Authors: Alan Moore and Steve Parkhouse
Fans of Alan Moore should look no further than this brilliant compilation of the complete Bojeffries comics soon to be jointly published by the ever reliable Knockabout (and Topshelf in the U.S.). Spanning thirty years, this hilarious and skewed family saga is finally brought together in a complete edition from start to finish. Highlights include a fantastic new present day comic ‘After they were famous’ where the family end up in the Big Brother house, a Christmas comic and a light opera. The Bojeffries comics are a deeply humorous and satirical look at life in modern day Britain through the eyes of a gangling cast of misfit monsters:- the werewolf and vampire uncles, decomposing Grandpa, a radioactive baby and the scary misfit kids who live with their long suffering father all in one ramshackle Northampton council house amongst ordinary people.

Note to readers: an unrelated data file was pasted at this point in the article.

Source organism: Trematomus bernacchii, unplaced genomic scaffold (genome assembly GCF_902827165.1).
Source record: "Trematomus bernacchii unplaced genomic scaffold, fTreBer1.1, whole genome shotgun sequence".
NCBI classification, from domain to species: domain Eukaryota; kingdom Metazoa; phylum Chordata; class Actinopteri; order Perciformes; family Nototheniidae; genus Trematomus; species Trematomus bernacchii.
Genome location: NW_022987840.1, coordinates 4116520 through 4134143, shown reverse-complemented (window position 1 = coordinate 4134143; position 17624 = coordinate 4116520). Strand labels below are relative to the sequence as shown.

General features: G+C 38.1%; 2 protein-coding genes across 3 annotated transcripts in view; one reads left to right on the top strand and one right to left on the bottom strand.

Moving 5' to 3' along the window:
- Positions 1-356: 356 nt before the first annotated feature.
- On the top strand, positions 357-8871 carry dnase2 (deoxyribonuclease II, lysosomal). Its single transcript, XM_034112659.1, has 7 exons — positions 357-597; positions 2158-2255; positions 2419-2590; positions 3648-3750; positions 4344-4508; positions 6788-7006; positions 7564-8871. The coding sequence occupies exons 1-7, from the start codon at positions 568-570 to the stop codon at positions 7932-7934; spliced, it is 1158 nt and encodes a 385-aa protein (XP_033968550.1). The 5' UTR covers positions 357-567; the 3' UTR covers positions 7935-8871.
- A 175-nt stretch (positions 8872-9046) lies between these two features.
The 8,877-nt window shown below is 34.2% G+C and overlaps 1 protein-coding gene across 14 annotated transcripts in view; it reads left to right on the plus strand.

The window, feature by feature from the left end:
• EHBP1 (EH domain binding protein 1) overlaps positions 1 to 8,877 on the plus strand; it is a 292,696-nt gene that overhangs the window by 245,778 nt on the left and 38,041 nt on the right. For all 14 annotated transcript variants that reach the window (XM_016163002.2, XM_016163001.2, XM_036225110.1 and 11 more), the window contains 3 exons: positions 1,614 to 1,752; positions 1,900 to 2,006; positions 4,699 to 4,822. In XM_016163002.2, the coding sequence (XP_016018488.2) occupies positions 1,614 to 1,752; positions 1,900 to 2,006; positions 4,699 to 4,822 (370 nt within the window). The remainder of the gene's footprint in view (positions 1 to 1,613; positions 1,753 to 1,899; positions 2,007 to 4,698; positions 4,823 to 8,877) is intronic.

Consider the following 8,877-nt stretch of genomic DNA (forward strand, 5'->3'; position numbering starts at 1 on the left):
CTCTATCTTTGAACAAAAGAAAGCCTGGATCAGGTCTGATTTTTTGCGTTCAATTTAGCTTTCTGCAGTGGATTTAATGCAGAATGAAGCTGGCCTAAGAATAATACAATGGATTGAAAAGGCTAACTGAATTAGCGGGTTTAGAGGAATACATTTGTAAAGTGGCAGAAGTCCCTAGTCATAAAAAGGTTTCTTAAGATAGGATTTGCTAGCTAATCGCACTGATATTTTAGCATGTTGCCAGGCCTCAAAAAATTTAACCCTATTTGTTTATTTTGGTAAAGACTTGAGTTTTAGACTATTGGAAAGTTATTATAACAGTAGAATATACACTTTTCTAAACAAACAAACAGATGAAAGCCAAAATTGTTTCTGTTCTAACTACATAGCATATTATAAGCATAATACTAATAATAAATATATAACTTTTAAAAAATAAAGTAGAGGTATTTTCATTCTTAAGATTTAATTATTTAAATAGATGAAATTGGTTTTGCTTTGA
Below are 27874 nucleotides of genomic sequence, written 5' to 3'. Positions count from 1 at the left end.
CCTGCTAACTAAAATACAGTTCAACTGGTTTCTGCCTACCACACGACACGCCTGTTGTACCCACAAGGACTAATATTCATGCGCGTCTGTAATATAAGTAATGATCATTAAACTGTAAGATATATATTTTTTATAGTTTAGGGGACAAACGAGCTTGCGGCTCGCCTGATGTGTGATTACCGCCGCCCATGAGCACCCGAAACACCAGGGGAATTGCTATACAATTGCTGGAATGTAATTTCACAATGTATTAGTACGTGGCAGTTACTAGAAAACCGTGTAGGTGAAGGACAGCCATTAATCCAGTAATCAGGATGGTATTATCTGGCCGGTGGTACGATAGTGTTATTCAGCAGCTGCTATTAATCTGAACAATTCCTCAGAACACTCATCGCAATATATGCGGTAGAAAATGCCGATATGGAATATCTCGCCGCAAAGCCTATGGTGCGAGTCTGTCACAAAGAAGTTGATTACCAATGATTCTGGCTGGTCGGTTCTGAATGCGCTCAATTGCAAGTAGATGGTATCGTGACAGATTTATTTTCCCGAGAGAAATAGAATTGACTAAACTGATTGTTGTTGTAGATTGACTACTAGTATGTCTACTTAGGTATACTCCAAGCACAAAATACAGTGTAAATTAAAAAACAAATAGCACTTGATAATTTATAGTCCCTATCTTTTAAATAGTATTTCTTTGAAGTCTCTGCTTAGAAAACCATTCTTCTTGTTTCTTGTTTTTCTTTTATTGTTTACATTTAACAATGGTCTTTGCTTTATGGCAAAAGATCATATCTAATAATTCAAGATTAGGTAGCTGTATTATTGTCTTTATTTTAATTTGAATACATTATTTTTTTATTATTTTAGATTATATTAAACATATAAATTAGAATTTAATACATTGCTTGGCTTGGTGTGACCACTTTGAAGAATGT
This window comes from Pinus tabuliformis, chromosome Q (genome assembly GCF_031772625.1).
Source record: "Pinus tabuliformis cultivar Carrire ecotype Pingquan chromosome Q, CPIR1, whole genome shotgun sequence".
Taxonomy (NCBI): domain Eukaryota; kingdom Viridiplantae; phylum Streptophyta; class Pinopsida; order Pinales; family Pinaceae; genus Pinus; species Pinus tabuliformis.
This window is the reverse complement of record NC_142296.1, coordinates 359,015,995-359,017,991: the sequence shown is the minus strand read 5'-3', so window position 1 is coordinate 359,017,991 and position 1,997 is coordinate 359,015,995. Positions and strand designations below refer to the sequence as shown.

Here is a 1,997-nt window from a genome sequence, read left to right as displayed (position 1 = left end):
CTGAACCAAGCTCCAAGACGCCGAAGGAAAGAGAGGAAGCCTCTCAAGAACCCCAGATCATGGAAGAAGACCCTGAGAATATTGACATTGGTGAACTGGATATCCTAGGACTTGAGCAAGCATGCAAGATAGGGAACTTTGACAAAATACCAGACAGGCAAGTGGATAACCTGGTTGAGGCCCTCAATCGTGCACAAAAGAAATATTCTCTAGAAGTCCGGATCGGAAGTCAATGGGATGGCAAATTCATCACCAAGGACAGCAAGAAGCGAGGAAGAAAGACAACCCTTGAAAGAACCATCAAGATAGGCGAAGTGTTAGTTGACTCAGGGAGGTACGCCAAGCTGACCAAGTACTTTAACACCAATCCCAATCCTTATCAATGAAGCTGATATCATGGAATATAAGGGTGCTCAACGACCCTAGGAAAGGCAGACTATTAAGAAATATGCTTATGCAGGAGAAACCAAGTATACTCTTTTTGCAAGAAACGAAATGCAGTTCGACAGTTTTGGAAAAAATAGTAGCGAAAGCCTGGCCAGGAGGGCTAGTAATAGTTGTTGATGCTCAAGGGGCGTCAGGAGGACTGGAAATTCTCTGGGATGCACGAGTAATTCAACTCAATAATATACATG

As you would expect from a Moore/Parkhouse collaboration, the writing is deft, cutting and darkly amusing. It is hard to find a page that doesn’t have a laugh out loud moment, or to reach the end of a strip without raising your eyebrows in wonderment. These are true little gems which rank highly among Moore’s oeuvre and sparkle with his trademark wit and anarchy. Steve Parkhouse has done an admirable job with some fine line work to match him. His characterisations are superb and the characters are finely realised in this pacy, vibrant collective. It’s a wonderful partnership, and one feels such sadness when reaching the end that there is still not more. This looks sets to be the end for good of the Bojeffries if recent interviews with Moore are anything to go by, so we must savour each piece of this surreal and disturbing pie.
My absolute favourite has to be ‘After they were famous’, but ‘Our Factory Fortnight’ (where the family go on an ill-fated holiday) and Raoul’s Night Out’ (werewolf uncle up to no good) come close. All the comics hit the mark, even the Christmas episode ‘A Quiet Christmas With The Family’ which I don’t find nearly as funny as the others, still stands head and shoulders above the norm.
It’s short, it is the end of an era, but it’s god darn sweet.